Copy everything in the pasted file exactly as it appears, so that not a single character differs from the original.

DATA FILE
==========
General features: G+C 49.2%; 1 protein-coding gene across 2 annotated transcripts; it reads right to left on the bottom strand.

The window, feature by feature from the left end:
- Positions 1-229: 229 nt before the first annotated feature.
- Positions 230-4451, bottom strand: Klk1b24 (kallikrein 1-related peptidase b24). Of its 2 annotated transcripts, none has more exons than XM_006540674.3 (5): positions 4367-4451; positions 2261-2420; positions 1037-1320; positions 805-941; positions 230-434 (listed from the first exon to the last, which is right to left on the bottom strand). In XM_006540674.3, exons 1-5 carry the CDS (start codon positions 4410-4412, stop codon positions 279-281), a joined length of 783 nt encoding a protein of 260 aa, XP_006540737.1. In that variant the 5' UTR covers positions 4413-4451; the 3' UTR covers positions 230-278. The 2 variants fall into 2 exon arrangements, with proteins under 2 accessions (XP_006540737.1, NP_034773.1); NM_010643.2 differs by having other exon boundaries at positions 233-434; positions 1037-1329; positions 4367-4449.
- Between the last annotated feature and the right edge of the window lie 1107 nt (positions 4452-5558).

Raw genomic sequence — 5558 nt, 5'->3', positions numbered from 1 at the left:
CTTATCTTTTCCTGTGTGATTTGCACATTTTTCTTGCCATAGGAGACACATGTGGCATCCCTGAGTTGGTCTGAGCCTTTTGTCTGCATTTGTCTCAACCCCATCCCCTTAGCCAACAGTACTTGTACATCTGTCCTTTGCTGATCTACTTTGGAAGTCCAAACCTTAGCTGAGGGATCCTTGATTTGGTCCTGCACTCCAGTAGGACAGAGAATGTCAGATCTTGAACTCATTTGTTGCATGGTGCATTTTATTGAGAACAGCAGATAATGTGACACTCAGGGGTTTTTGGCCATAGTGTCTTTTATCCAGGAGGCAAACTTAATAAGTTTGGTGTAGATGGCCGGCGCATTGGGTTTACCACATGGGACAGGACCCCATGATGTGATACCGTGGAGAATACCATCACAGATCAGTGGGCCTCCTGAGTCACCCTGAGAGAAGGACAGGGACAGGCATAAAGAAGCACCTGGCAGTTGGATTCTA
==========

General features: G+C 49.2%; 1 protein-coding gene across 2 annotated transcripts; it reads right to left on the bottom strand.

The window, feature by feature from the left end:
- Positions 1-229: 229 nt before the first annotated feature.
- Positions 230-4451, bottom strand: Klk1b24 (kallikrein 1-related peptidase b24). Of its 2 annotated transcripts, none has more exons than XM_006540674.3 (5): positions 4367-4451; positions 2261-2420; positions 1037-1320; positions 805-941; positions 230-434 (listed from the first exon to the last, which is right to left on the bottom strand). In XM_006540674.3, exons 1-5 carry the CDS (start codon positions 4410-4412, stop codon positions 279-281), a joined length of 783 nt encoding a protein of 260 aa, XP_006540737.1. In that variant the 5' UTR covers positions 4413-4451; the 3' UTR covers positions 230-278. The 2 variants fall into 2 exon arrangements, with proteins under 2 accessions (XP_006540737.1, NP_034773.1); NM_010643.2 differs by having other exon boundaries at positions 233-434; positions 1037-1329; positions 4367-4449.
- Between the last annotated feature and the right edge of the window lie 1107 nt (positions 4452-5558).

Raw genomic sequence — 5558 nt, 5'->3', positions numbered from 1 at the left:
CTTATCTTTTCCTGTGTGATTTGCACATTTTTCTTGCCATAGGAGACACATGTGGCATCCCTGAGTTGGTCTGAGCCTTTTGTCTGCATTTGTCTCAACCCCATCCCCTTAGCCAACAGTACTTGTACATCTGTCCTTTGCTGATCTACTTTGGAAGTCCAAACCTTAGCTGAGGGATCCTTGATTTGGTCCTGCACTCCAGTAGGACAGAGAATGTCAGATCTTGAACTCATTTGTTGCATGGTGCATTTTATTGAGAACAGCAGATAATGTGACACTCAGGGGTTTTTGGCCATAGTGTCTTTTATCCAGGAGGCAAACTTAATAAGTTTGGTGTAGATGGCCGGCGCATTGGGTTTACCACATGGGACAGGACCCCATGATGTGATACCGTGGAGAATACCATCACAGATCAGTGGGCCTCCTGAGTCACCCTGAGAGAAGGACAGGGACAGGCATAAAGAAGCACCTGGCAGTTGGATTCTA